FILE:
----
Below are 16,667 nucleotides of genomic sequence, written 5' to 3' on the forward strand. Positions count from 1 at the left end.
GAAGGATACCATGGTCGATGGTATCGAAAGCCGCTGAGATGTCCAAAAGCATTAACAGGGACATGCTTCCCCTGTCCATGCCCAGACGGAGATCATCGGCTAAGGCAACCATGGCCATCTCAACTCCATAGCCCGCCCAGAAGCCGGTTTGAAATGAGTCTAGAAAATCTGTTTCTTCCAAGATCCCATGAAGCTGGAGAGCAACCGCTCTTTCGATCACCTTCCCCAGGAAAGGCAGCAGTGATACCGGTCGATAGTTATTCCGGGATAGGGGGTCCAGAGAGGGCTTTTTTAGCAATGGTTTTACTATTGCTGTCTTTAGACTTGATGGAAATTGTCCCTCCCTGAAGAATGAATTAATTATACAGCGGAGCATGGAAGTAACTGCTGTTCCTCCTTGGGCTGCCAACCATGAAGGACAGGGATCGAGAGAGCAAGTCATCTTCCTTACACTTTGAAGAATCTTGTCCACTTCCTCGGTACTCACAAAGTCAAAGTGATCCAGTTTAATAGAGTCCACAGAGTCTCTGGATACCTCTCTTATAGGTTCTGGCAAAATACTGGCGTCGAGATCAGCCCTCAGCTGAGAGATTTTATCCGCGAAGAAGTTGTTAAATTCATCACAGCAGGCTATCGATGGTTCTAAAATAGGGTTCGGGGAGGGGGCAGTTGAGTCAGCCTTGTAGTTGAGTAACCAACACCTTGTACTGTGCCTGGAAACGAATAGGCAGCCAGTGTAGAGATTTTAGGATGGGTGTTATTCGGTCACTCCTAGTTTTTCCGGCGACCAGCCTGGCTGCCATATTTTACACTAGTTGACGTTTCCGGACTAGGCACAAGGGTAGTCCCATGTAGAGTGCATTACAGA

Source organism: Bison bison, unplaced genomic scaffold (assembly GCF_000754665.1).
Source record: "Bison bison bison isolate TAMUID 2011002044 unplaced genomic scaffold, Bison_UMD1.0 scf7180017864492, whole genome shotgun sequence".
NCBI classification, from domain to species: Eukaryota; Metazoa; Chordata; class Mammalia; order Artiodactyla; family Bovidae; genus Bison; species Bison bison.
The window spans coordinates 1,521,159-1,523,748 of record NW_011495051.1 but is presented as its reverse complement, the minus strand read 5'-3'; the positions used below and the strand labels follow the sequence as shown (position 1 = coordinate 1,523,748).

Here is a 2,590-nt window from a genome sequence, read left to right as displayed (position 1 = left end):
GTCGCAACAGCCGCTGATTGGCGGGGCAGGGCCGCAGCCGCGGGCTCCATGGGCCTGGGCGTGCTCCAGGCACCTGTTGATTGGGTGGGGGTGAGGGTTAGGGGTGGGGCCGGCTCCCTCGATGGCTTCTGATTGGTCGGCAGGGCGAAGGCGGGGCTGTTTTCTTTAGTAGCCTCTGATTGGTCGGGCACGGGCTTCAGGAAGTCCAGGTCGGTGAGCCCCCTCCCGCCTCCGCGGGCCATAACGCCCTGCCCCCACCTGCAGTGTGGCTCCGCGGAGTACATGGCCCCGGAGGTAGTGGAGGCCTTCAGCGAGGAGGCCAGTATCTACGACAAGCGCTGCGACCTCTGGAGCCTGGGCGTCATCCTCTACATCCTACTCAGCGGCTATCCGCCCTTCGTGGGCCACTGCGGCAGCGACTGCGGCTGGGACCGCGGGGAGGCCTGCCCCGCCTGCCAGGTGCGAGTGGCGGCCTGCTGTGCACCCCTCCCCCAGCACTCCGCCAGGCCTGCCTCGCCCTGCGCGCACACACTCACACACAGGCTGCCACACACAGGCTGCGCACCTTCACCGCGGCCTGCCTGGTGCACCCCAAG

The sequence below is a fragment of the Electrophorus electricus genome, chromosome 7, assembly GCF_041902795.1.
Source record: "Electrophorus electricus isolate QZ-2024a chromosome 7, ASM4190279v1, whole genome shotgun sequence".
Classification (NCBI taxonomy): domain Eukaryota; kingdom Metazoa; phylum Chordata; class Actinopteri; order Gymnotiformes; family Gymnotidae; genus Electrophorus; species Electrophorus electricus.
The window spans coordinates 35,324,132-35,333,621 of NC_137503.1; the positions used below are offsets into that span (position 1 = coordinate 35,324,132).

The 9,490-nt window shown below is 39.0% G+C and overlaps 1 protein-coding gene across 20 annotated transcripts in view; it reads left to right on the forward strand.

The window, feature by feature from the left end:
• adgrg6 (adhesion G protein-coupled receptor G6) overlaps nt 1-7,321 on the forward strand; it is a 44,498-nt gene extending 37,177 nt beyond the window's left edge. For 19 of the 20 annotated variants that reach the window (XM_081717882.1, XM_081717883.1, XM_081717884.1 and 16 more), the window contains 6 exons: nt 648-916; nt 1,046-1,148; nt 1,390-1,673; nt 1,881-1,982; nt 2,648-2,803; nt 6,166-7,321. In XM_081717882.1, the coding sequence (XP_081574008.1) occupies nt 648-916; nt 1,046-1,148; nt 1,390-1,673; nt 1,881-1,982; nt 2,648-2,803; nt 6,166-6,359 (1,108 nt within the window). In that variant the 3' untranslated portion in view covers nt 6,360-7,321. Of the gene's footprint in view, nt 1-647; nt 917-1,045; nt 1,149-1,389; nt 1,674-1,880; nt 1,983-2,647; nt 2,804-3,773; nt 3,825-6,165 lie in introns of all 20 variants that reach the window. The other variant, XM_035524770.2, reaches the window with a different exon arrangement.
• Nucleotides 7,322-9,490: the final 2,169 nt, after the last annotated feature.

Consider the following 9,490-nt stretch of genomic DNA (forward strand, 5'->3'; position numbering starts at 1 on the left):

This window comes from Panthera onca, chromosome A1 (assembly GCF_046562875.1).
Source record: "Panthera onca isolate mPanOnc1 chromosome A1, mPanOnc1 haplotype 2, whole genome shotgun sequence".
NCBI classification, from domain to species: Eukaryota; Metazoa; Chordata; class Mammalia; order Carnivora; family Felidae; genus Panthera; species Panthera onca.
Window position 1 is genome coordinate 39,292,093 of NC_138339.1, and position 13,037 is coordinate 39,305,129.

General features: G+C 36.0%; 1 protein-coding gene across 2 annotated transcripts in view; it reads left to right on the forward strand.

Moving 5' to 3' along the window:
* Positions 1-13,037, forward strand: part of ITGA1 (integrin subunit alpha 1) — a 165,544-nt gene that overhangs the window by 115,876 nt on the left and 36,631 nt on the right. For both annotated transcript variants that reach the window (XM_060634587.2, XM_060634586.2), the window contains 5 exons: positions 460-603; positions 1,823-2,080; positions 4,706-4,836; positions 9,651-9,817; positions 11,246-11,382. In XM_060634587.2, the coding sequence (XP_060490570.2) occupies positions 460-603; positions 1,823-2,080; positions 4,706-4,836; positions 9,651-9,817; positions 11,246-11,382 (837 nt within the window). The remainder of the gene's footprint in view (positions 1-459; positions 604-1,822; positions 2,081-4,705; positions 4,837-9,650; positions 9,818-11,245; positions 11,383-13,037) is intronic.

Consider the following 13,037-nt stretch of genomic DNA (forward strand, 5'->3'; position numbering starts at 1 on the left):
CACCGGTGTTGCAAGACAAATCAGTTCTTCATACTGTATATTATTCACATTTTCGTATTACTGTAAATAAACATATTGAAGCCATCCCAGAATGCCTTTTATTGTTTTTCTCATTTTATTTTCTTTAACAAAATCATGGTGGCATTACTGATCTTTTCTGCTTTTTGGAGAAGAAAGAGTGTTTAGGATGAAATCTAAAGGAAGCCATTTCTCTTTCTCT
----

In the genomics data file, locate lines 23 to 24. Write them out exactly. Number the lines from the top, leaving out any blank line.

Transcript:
Moving 5' to 3' along the window:
* Positions 1-13,037, forward strand: part of ITGA1 (integrin subunit alpha 1) — a 165,544-nt gene that overhangs the window by 115,876 nt on the left and 36,631 nt on the right. For both annotated transcript variants that reach the window (XM_060634587.2, XM_060634586.2), the window contains 5 exons: positions 460-603; positions 1,823-2,080; positions 4,706-4,836; positions 9,651-9,817; positions 11,246-11,382. In XM_060634587.2, the coding sequence (XP_060490570.2) occupies positions 460-603; positions 1,823-2,080; positions 4,706-4,836; positions 9,651-9,817; positions 11,246-11,382 (837 nt within the window). The remainder of the gene's footprint in view (positions 1-459; positions 604-1,822; positions 2,081-4,705; positions 4,837-9,650; positions 9,818-11,245; positions 11,383-13,037) is intronic.